Just got sent this via email: “Mumford & Sons Warn Against ‘Unauthorized Lending’ of Their CD”
…it seems like Mumford & Sons really want people to hear their super-earnest brand of roots rock. They just don’t want anyone to loan their record to you.
Hidden in the fine print on the back of Babel is an odd provision that clearly states: “The copyright in this sound recording and artwork is owned by Mumford & Sons. Warning: all rights reserved. Unauthorized copying, reproduction, hiring, lending, public performance and broadcasting prohibited.” Most of that all seems legit, but “lending”? Since when can’t people let friends borrow their records?
I’ve heard some people enthuse about this band, and was thinking of picking up Babel if the Amazon haul can justify it (ahem). But I don’t like giving money to jerks. Are these people jerks?
It will be illegal, starting in two days.
The DMCA makes it legal to jailbreak an iPhone but not an iPad. The rule states that “telephone handsets” are allowed to make changes, but found that the definition of a ‘tablet’is “broad and ill-defined.” The Librarian ruled that because there’s no clear definition of what can be considered a tablet – according to the Librarian and manufacturers, an eReader, portable gaming device, or a laptop could conceivably be labeled a tablet – it did not provide an exemption for that class of device. One could easily point out that there is a considerable difference between an iPad, which is a tablet, and a MacBook, which is a laptop, but the Librarian found that there is enough gray area to warrant not offering an exemption that could then be widely applied to many form factors.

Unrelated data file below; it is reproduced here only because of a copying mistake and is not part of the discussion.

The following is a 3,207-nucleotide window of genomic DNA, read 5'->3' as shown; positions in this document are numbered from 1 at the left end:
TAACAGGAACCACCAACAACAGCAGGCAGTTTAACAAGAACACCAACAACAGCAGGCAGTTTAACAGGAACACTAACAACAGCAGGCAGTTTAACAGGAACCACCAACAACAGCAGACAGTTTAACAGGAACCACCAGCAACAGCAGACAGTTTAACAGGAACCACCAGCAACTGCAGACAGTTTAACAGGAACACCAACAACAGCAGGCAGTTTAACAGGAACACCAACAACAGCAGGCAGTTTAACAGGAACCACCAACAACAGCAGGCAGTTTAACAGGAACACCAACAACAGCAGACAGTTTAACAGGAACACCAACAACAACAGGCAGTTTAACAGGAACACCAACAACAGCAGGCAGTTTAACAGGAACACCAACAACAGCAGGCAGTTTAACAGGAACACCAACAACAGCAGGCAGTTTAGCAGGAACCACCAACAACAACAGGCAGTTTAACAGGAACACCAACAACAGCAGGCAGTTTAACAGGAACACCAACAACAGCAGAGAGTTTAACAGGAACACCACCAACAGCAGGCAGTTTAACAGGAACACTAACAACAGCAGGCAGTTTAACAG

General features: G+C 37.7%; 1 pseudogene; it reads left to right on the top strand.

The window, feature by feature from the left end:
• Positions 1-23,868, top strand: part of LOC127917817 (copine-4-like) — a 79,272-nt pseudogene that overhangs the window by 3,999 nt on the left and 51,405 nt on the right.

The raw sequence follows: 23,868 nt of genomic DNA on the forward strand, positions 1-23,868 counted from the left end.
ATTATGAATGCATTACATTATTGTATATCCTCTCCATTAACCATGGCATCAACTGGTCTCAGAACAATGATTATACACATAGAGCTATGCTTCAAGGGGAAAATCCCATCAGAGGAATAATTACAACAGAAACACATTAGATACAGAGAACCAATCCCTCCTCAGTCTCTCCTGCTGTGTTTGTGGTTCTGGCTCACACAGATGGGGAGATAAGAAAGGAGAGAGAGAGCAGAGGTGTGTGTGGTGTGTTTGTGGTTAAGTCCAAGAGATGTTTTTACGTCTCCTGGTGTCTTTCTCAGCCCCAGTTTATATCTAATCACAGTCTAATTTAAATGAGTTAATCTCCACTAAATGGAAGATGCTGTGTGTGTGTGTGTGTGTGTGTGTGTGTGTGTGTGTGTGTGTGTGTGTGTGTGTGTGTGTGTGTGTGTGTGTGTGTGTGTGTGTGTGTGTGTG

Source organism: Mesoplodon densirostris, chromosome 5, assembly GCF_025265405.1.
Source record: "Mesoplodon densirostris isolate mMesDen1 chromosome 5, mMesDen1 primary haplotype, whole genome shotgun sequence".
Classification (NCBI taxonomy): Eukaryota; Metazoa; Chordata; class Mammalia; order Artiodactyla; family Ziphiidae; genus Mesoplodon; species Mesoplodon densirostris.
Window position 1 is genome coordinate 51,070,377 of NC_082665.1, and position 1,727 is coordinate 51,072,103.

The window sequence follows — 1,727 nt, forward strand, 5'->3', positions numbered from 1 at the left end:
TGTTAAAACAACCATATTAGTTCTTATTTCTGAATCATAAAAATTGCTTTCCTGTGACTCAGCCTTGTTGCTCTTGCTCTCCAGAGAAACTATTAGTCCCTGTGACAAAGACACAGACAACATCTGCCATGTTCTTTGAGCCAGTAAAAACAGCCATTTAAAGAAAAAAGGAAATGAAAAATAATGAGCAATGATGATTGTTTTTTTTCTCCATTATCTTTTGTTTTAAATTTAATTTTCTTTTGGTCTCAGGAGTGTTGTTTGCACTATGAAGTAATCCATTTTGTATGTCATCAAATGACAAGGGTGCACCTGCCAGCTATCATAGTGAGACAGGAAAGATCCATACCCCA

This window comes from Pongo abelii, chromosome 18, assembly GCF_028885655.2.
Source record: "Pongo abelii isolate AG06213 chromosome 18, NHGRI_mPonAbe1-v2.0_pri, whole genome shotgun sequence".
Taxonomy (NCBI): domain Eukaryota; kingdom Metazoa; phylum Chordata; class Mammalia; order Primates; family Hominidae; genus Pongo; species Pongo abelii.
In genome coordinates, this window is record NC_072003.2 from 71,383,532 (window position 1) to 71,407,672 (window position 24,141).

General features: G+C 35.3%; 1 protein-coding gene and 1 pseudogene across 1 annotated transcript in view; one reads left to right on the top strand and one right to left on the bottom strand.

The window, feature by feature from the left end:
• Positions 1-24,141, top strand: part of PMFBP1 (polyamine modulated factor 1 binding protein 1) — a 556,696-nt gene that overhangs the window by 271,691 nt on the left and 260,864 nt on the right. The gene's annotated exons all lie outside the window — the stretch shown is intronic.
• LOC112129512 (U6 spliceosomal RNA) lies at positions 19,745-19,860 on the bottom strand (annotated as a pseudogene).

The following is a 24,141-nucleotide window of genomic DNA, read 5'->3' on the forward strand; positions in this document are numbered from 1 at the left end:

This pleases Apple, of course; they purely hate it when people stubbornly insist on actually using Apple products in non-Apple approved ways. Which is probably why the administration made sure that the new rules were as inflexible as possible.
And that’s pretty much it. …What? I didn’t vote for the guy.
Why is this a hard question?
(Via Hot Air Headlines) A very interesting discussion here and here about whether President Obama’s gift of an iPod with preloaded MP3s to the Queen of England is, in point of fact, legal under current copyright law. Short version: yes, but only because of diplomatic immunity on the one hand and sovereign immunity on the other. If we were talking about two private individuals… nobody apparently bloody knows, one way or the other.
On a personal note, I am forced to admit: I am waiting with some cruel joy to hearing an increasingly querulous tone come into the EFF‘s discussions of this particular administration. I shouldn’t: the EFF is one of the few critics of the last administration that I actually retain a basic respect for. But that’s going to be counterbalanced by the vicarious pleasure of watching them wake up from their unicorn dream.
Crossposted to RedState.
PS: Crass commercialism alert; if you like the site, by all means hit the tip jar. I got a laptop that needs replacing.